Friction in Human-Computer Symbiosis: Kasparov on Chess

As we build our platforms and applications following a human-computer symbiosis approach, we keep an ear to the ground for interesting examples that illuminate new techniques or validate our approach in some empirical way.

One of the areas that we’re interested is in the overall friction of analysis systems. The systems that we build are built on commodity hardware—we’re not building faster computers and yet we can deliver orders-of-magnitude better performance on analysis tasks than existing solutions. How do we do this? By building software in such a way that it reduces the friction experienced at the boundaries between the computing power, the analyst, and the source data.

Chess as analysis laboratory

Chess is, at its heart, a predictive venture. The player attempts to anticipate their opponent’s moves, planning their own moves accordingly, with the straightforward goal of finding a sequence of piece moves that force checkmate.

This game is, in its ideal form, analysis. (The moves made are the logical extension of the analysis.) The data are clean, the problem is well-defined and everyone plays by the same rules. There are even well-defined metrics for ranking chess players by skill — a better chess player is a better chess-game analyst.

In the realm of evaluation of analysis systems, this is as about as good as it gets in terms of designing controlled experiments to study the relative strengths of different analysis systems.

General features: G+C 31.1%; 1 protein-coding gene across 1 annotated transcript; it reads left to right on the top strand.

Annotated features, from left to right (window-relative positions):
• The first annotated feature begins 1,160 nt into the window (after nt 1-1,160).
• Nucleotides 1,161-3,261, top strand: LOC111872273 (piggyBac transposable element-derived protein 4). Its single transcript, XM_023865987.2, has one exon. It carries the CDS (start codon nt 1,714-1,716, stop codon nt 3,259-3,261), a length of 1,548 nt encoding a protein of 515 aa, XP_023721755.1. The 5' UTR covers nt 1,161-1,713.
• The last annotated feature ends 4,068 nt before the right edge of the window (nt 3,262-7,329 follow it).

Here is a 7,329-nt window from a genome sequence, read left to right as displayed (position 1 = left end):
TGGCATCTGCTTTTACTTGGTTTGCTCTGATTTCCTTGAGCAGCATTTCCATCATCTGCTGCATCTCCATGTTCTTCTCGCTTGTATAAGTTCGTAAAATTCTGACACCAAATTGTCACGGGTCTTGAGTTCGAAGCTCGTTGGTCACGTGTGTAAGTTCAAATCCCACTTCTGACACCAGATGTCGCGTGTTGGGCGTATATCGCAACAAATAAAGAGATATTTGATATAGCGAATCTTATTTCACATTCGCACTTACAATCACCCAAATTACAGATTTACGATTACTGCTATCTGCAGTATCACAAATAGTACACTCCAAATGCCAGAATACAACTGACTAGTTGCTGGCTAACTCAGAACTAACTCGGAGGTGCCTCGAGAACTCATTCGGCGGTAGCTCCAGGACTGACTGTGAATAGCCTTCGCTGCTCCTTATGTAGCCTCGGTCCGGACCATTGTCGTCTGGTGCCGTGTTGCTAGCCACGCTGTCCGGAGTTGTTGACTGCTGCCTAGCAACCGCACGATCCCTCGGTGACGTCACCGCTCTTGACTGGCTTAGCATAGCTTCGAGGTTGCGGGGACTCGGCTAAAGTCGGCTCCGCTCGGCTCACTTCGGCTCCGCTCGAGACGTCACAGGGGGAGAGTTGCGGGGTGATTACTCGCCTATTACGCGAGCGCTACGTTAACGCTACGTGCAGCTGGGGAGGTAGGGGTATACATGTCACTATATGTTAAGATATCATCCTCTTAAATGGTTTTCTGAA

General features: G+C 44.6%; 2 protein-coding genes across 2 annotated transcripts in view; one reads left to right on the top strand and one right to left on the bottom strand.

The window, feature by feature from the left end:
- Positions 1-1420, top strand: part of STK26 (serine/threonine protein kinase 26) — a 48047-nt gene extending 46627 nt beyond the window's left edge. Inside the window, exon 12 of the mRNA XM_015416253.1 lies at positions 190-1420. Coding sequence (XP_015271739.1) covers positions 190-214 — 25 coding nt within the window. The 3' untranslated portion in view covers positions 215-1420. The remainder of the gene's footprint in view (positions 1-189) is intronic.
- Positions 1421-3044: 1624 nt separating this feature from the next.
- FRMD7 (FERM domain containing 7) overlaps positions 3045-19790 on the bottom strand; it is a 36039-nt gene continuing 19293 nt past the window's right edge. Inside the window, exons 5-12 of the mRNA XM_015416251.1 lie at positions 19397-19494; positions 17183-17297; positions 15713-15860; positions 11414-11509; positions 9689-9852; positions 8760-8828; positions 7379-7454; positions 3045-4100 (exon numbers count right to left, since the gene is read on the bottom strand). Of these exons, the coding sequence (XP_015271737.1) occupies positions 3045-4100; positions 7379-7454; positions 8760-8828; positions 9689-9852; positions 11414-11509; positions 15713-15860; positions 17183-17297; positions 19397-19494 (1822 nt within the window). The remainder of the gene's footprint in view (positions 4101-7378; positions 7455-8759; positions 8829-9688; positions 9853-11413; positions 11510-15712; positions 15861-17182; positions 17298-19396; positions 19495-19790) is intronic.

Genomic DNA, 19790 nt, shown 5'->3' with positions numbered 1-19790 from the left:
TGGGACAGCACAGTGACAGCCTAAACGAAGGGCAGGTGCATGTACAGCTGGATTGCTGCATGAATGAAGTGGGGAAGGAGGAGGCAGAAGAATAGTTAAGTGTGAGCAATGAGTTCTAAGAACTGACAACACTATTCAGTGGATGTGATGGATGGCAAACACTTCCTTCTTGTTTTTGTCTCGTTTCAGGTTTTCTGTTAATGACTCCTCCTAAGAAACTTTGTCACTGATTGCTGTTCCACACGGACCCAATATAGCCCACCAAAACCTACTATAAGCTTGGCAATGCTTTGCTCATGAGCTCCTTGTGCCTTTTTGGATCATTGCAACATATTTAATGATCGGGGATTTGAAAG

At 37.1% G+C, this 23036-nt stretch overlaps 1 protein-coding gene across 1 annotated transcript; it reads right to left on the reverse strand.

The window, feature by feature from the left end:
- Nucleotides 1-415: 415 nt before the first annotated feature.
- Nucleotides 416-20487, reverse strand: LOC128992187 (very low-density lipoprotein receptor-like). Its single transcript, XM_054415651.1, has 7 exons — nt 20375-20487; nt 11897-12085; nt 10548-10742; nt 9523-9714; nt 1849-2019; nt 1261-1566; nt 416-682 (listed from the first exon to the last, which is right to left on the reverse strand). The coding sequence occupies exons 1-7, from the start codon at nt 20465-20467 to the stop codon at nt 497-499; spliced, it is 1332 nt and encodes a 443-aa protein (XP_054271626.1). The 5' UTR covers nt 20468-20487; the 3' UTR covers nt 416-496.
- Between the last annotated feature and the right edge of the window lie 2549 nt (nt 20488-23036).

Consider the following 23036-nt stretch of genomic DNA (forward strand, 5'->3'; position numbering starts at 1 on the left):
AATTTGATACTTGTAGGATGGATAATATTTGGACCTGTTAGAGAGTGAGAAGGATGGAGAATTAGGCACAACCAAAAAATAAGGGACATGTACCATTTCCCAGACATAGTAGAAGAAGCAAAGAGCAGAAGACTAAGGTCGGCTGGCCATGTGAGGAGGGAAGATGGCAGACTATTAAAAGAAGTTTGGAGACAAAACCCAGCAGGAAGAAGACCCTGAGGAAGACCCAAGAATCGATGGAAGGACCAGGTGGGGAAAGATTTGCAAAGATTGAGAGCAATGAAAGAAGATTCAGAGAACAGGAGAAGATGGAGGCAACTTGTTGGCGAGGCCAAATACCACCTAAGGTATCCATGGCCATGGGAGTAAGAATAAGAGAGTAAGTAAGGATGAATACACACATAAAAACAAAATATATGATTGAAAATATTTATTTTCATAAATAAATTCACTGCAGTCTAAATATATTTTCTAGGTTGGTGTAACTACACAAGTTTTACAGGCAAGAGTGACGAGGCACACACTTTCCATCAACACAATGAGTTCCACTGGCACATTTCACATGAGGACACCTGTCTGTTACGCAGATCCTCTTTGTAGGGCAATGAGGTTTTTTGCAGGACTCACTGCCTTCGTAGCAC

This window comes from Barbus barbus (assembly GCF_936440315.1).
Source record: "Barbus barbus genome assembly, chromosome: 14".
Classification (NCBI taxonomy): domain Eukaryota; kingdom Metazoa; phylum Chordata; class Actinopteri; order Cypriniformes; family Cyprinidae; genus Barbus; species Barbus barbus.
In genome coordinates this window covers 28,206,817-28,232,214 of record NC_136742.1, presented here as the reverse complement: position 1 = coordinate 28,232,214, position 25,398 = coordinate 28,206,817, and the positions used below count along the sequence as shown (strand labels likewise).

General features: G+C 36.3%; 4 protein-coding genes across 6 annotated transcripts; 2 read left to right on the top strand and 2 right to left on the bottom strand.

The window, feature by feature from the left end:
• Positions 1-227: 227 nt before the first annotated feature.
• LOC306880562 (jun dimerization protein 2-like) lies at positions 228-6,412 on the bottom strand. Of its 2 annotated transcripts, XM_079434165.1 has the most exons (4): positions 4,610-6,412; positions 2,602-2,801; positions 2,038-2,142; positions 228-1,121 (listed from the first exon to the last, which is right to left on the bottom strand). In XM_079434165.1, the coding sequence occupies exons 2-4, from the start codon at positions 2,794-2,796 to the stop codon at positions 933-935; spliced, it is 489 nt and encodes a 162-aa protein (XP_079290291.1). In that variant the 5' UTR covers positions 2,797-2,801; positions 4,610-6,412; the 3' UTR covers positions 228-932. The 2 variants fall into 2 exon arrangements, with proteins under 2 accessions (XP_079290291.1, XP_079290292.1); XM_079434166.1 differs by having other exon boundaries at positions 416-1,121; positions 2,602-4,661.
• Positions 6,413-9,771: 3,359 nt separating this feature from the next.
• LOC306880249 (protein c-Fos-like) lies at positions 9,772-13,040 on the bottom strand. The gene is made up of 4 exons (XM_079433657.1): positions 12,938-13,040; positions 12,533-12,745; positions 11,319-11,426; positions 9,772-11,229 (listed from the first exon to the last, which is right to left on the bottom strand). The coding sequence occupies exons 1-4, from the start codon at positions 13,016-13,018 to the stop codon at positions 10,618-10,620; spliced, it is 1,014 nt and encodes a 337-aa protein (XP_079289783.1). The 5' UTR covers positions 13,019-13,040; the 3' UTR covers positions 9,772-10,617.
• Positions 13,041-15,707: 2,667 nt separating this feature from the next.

Garry Kasparov, widely considered to be the greatest chess player of all time, recently wrote a review of Diego Rasskin Gutman’s book, Chess Metaphors: Artificial Intelligence and the Human Mind.

The review is excellent and covers a lot of ground. However, one particular anecdote stood out as a very interesting example of human-computer symbiosis (emphasis added):

In 2005, the online chess-playing site hosted what it called a “freestyle” chess tournament in which anyone could compete in teams with other players or computers. Normally, “anti-cheating” algorithms are employed by online sites to prevent, or at least discourage, players from cheating with computer assistance. (I wonder if these detection algorithms, which employ diagnostic analysis of moves and calculate probabilities, are any less “intelligent” than the playing programs they detect.)

Lured by the substantial prize money, several groups of strong grandmasters working with several computers at the same time entered the competition. At first, the results seemed predictable. The teams of human plus machine dominated even the strongest computers. The chess machine Hydra, which is a chess-specific supercomputer like Deep Blue, was no match for a strong human player using a relatively weak laptop. Human strategic guidance combined with the tactical acuity of a computer was overwhelming.